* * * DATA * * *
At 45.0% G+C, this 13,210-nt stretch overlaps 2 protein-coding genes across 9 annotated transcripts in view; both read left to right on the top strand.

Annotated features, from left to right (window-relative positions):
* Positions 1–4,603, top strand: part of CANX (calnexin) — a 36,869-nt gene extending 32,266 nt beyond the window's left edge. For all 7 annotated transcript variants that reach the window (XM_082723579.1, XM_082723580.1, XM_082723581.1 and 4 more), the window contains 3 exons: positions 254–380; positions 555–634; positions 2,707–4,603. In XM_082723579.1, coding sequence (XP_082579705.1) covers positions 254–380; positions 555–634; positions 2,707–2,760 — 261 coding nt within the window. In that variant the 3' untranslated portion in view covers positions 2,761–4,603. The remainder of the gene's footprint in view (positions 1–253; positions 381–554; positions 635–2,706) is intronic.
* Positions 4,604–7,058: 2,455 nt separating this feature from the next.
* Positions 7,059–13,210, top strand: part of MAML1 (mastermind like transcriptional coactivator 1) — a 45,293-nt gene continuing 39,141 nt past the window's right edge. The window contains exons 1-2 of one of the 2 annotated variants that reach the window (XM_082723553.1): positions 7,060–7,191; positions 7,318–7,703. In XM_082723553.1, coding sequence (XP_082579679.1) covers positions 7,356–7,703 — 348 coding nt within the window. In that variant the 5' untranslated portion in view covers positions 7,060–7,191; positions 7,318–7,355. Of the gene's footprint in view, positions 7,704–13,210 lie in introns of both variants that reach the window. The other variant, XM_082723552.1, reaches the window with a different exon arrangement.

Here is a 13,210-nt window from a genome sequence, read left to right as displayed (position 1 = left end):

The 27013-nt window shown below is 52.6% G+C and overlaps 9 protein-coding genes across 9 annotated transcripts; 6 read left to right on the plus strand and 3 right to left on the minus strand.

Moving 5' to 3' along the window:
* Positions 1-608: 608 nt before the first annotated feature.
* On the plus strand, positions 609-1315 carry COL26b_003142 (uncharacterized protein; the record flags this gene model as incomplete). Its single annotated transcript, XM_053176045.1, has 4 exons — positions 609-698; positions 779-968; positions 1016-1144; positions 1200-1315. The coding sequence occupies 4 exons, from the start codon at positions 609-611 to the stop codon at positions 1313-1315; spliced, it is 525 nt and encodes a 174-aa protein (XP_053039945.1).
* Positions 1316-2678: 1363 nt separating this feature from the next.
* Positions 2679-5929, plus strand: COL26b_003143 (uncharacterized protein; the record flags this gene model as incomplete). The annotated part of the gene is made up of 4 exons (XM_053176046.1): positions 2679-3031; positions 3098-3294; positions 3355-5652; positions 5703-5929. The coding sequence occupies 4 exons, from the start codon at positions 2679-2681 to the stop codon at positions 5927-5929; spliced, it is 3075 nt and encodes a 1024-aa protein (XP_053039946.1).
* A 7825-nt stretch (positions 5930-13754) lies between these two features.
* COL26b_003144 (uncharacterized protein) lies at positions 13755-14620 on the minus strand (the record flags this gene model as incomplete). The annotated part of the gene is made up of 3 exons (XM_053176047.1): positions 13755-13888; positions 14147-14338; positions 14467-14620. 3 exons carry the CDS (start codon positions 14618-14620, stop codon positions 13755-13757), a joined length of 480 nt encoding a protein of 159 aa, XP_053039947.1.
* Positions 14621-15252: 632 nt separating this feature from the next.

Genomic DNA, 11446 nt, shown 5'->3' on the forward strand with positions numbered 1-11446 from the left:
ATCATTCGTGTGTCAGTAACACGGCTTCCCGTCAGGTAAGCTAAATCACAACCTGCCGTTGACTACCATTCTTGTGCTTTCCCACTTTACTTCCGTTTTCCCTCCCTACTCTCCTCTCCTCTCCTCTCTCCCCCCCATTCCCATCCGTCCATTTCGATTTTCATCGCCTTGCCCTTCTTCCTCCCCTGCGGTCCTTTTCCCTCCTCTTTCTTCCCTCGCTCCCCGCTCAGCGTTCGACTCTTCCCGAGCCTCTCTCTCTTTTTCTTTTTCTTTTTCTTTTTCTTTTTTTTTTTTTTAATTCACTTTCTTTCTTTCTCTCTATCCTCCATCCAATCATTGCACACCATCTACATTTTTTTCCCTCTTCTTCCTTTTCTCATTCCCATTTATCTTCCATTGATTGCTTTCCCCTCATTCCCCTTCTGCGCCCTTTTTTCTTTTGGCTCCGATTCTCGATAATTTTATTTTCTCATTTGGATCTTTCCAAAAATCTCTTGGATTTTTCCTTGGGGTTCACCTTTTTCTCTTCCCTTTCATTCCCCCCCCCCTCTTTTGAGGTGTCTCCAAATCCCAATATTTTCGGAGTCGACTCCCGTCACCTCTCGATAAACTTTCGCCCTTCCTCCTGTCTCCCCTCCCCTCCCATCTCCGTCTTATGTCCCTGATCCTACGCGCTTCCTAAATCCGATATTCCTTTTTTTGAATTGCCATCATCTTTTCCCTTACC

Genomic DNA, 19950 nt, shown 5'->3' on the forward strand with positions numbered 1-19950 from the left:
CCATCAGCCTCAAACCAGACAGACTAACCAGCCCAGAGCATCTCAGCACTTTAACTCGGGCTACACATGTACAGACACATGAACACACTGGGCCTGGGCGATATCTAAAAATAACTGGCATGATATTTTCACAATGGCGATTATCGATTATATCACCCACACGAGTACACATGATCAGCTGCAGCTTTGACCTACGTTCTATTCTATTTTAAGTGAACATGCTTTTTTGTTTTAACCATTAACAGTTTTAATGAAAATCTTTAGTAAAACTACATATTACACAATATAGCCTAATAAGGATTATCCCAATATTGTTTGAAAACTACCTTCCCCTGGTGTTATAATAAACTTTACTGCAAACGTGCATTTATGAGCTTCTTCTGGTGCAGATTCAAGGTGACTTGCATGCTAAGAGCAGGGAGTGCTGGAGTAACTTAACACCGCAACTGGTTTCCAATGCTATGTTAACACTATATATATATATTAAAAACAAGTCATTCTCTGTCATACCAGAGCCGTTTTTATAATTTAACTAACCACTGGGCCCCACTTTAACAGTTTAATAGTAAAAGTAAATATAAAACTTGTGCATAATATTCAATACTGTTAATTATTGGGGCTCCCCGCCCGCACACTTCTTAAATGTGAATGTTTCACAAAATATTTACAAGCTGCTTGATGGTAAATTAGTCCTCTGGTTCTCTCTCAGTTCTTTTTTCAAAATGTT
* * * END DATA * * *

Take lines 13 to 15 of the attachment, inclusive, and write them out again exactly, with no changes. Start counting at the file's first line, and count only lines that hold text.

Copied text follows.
* A 7825-nt stretch (positions 5930-13754) lies between these two features.
* COL26b_003144 (uncharacterized protein) lies at positions 13755-14620 on the minus strand (the record flags this gene model as incomplete). The annotated part of the gene is made up of 3 exons (XM_053176047.1): positions 13755-13888; positions 14147-14338; positions 14467-14620. 3 exons carry the CDS (start codon positions 14618-14620, stop codon positions 13755-13757), a joined length of 480 nt encoding a protein of 159 aa, XP_053039947.1.
* Positions 14621-15252: 632 nt separating this feature from the next.